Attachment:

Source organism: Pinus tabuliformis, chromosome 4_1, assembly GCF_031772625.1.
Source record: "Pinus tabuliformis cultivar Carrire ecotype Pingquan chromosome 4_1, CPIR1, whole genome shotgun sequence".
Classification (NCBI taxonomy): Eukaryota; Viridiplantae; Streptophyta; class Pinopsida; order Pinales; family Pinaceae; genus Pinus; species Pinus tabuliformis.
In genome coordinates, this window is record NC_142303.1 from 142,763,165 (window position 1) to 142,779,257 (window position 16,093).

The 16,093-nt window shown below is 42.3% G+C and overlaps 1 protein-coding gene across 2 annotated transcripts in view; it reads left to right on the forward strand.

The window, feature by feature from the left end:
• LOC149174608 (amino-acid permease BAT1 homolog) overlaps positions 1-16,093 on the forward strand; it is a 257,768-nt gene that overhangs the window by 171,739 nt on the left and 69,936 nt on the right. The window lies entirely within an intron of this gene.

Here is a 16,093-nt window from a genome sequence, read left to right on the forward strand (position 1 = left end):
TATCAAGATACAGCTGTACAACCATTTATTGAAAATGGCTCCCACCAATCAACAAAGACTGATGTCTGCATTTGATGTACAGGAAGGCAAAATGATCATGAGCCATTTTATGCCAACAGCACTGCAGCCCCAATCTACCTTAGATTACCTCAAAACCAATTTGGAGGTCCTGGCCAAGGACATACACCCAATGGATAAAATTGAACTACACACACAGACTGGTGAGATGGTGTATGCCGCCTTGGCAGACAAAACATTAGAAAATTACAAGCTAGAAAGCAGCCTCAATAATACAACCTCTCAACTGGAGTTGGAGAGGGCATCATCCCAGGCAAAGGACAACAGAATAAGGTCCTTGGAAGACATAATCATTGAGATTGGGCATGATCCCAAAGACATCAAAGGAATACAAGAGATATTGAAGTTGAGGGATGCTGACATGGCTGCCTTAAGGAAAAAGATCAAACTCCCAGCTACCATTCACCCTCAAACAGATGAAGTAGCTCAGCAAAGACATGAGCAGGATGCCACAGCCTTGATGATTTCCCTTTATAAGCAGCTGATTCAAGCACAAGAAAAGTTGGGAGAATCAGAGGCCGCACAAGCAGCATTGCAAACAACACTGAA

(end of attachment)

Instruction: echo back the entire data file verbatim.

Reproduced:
Source organism: Pinus tabuliformis, chromosome 4_1, assembly GCF_031772625.1.
Source record: "Pinus tabuliformis cultivar Carrire ecotype Pingquan chromosome 4_1, CPIR1, whole genome shotgun sequence".
Classification (NCBI taxonomy): Eukaryota; Viridiplantae; Streptophyta; class Pinopsida; order Pinales; family Pinaceae; genus Pinus; species Pinus tabuliformis.
In genome coordinates, this window is record NC_142303.1 from 142,763,165 (window position 1) to 142,779,257 (window position 16,093).

The 16,093-nt window shown below is 42.3% G+C and overlaps 1 protein-coding gene across 2 annotated transcripts in view; it reads left to right on the forward strand.

The window, feature by feature from the left end:
• LOC149174608 (amino-acid permease BAT1 homolog) overlaps positions 1-16,093 on the forward strand; it is a 257,768-nt gene that overhangs the window by 171,739 nt on the left and 69,936 nt on the right. The window lies entirely within an intron of this gene.

Here is a 16,093-nt window from a genome sequence, read left to right on the forward strand (position 1 = left end):
TATCAAGATACAGCTGTACAACCATTTATTGAAAATGGCTCCCACCAATCAACAAAGACTGATGTCTGCATTTGATGTACAGGAAGGCAAAATGATCATGAGCCATTTTATGCCAACAGCACTGCAGCCCCAATCTACCTTAGATTACCTCAAAACCAATTTGGAGGTCCTGGCCAAGGACATACACCCAATGGATAAAATTGAACTACACACACAGACTGGTGAGATGGTGTATGCCGCCTTGGCAGACAAAACATTAGAAAATTACAAGCTAGAAAGCAGCCTCAATAATACAACCTCTCAACTGGAGTTGGAGAGGGCATCATCCCAGGCAAAGGACAACAGAATAAGGTCCTTGGAAGACATAATCATTGAGATTGGGCATGATCCCAAAGACATCAAAGGAATACAAGAGATATTGAAGTTGAGGGATGCTGACATGGCTGCCTTAAGGAAAAAGATCAAACTCCCAGCTACCATTCACCCTCAAACAGATGAAGTAGCTCAGCAAAGACATGAGCAGGATGCCACAGCCTTGATGATTTCCCTTTATAAGCAGCTGATTCAAGCACAAGAAAAGTTGGGAGAATCAGAGGCCGCACAAGCAGCATTGCAAACAACACTGAA